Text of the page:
For clean energy to materialise, spend more on it, world leaders told

Cape Town – World governments will have to increase spending on clean energy technology by three times if we are to meet the goal of keeping climate change under the target of a 2ºC warming.

If not, the world will not avoid dangerous climate change. A report by the International Energy Agency (IEA) released this week said a concerted push for clean-energy innovation was the only way to keep global warming at a maximum of 2ºC – the uppermost limit to avoid dangerous climate change.

The report, Energy Technology Perspectives 2015, found that progress in clean energy was “falling well short” of what was needed to achieve this 2ºC target .

It said 2015 should mark a turning point in global climate action as world leaders prepared for the UN climate change talks in Paris in December. The objective of the climate negotiations was to get all nations to agree to a new, legally binding agreement on reducing greenhouse gas emissions.

The agreement would come into force from 2020.

IEA executive director Maria van der Hoeven said while the stakes for the energy sector to achieve the transformation were high, this sector was “no stranger to profound technological change”.

There had been a chain of incredible innovations in energy over the last 100 years which had been at the vanguard of social and economic transformation.

“But we cannot be complacent. We are setting ourselves environmental and energy access targets that rely on better technologies,” Van der Hoeven said.

“Today’s annual government spending on energy research and development is estimated to be US$17-billion (R204bn).

“Tripling this level, as we recommend, requires governments and the private sector to work together closely and shift their focus to low-carbon technologies.”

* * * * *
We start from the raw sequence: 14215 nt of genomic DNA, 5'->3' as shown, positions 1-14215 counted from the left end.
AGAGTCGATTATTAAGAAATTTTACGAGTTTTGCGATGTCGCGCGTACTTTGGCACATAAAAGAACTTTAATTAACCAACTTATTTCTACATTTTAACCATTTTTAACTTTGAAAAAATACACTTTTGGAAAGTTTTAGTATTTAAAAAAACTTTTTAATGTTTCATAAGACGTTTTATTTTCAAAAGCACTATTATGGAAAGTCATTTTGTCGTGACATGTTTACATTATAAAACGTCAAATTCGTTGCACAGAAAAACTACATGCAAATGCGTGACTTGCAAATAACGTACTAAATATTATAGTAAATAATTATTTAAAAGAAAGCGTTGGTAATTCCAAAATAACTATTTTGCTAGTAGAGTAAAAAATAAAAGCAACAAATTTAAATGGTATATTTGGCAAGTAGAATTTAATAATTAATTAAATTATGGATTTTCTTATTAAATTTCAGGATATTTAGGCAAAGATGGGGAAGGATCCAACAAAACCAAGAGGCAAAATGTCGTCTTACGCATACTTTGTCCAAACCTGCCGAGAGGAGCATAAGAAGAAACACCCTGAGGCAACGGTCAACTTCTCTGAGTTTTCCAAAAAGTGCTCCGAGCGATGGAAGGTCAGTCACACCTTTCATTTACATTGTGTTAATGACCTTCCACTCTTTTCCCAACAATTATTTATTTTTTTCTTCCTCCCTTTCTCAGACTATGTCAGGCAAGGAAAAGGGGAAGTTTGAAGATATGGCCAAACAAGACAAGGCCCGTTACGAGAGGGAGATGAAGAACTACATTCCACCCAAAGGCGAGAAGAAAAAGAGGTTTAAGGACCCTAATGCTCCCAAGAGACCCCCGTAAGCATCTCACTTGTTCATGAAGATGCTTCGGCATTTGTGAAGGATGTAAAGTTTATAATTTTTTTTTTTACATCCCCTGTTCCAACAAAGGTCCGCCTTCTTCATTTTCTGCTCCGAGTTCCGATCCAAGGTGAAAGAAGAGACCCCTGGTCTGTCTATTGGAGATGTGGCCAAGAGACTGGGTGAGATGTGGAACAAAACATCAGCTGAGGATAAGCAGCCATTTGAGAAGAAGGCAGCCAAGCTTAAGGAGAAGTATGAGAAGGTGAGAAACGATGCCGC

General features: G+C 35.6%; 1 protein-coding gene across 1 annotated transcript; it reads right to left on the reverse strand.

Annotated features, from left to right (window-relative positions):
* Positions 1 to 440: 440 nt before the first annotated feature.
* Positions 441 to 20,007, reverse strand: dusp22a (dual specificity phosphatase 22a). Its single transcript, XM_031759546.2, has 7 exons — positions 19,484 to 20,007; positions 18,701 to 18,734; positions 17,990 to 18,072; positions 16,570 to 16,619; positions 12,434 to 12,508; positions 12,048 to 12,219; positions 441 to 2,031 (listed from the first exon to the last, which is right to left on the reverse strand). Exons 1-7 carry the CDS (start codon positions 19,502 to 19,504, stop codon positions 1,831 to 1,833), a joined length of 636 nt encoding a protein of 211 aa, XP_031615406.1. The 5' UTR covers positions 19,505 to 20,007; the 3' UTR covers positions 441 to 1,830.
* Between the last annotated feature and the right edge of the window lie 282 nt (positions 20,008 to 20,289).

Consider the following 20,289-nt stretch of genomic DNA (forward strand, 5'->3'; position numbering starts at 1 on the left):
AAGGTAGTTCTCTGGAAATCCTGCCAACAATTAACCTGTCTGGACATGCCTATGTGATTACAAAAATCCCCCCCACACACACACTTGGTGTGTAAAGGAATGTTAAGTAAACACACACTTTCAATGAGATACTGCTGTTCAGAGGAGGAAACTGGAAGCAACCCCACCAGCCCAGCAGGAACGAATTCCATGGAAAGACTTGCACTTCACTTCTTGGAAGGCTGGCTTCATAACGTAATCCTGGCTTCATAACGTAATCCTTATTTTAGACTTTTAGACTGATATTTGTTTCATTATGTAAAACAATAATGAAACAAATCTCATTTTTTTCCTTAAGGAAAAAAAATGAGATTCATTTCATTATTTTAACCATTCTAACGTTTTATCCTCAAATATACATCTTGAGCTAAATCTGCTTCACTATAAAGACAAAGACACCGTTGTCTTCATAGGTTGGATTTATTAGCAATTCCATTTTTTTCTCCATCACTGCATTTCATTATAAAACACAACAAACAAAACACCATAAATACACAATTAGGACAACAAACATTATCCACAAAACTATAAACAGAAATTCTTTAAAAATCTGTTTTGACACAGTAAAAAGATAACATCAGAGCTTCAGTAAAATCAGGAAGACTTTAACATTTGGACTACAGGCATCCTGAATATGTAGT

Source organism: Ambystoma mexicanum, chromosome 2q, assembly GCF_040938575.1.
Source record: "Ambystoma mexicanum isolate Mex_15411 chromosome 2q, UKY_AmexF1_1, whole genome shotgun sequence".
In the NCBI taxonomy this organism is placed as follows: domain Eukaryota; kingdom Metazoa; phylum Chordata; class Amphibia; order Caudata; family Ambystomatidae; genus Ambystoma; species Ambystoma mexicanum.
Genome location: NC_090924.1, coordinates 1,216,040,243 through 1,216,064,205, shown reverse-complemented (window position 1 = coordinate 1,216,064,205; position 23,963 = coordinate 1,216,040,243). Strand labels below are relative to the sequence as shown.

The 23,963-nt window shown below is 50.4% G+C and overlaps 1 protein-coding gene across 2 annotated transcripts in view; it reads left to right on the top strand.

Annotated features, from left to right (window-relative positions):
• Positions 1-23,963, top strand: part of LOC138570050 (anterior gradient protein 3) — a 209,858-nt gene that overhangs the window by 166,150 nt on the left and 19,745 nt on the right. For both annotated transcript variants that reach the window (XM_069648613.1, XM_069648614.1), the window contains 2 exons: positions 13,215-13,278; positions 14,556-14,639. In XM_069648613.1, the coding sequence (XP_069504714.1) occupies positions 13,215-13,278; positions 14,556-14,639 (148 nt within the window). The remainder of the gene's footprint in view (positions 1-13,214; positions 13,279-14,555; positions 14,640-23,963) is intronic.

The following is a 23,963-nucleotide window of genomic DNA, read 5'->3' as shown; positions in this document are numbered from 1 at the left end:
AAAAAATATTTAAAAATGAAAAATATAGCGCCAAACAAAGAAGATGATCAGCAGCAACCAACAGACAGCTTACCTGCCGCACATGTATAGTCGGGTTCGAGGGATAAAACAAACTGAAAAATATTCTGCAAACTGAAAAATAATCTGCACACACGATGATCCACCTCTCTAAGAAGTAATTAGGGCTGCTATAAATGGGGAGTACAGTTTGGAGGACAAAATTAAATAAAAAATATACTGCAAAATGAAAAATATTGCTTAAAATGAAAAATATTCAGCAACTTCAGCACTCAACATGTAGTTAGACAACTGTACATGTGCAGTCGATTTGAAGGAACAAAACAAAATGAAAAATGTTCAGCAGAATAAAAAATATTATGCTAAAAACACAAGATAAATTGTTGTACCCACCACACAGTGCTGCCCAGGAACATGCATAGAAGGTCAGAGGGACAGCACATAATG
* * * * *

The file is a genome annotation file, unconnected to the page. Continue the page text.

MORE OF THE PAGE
The report said it would be difficult for the world to meet its climate goals solely through the UN negotiations.

What was also needed was new, groundbreaking energy technologies that would cut greenhouse gas emissions.

If the world stuck to its business-as-usual scenario in the energy sector, we were heading for a 6ºC increase in the average global temperature.

To keep to the 2ºC scenario, cumulative carbon emissions from fossil fuels had to be radically reduced from “business as usual”.

Globally, the energy intensity of gross domestic product and the carbon intensity of primary energy had to be reduced by 60 % by 2050.

Investing in clean energy technology also made economic sense: for every dollar invested to achieve the 2ºC scenario, nearly US$3 in fuel costs would be avoided by 2050.

Success stories such as the rapid growth in solar photovoltaics and the first power station equipped with carbon capture and storage showed there was untapped potential.

But Van der Hoeven said research and development alone were not enough to move technologies from ideas to commercial products.

Governments had a key role to play in creating the initial market opportunities that sent signals to innovators and drove investment.

“If we only stick to the beaten path of today, we will miss the game-changers of tomorrow. – IOL Scietech

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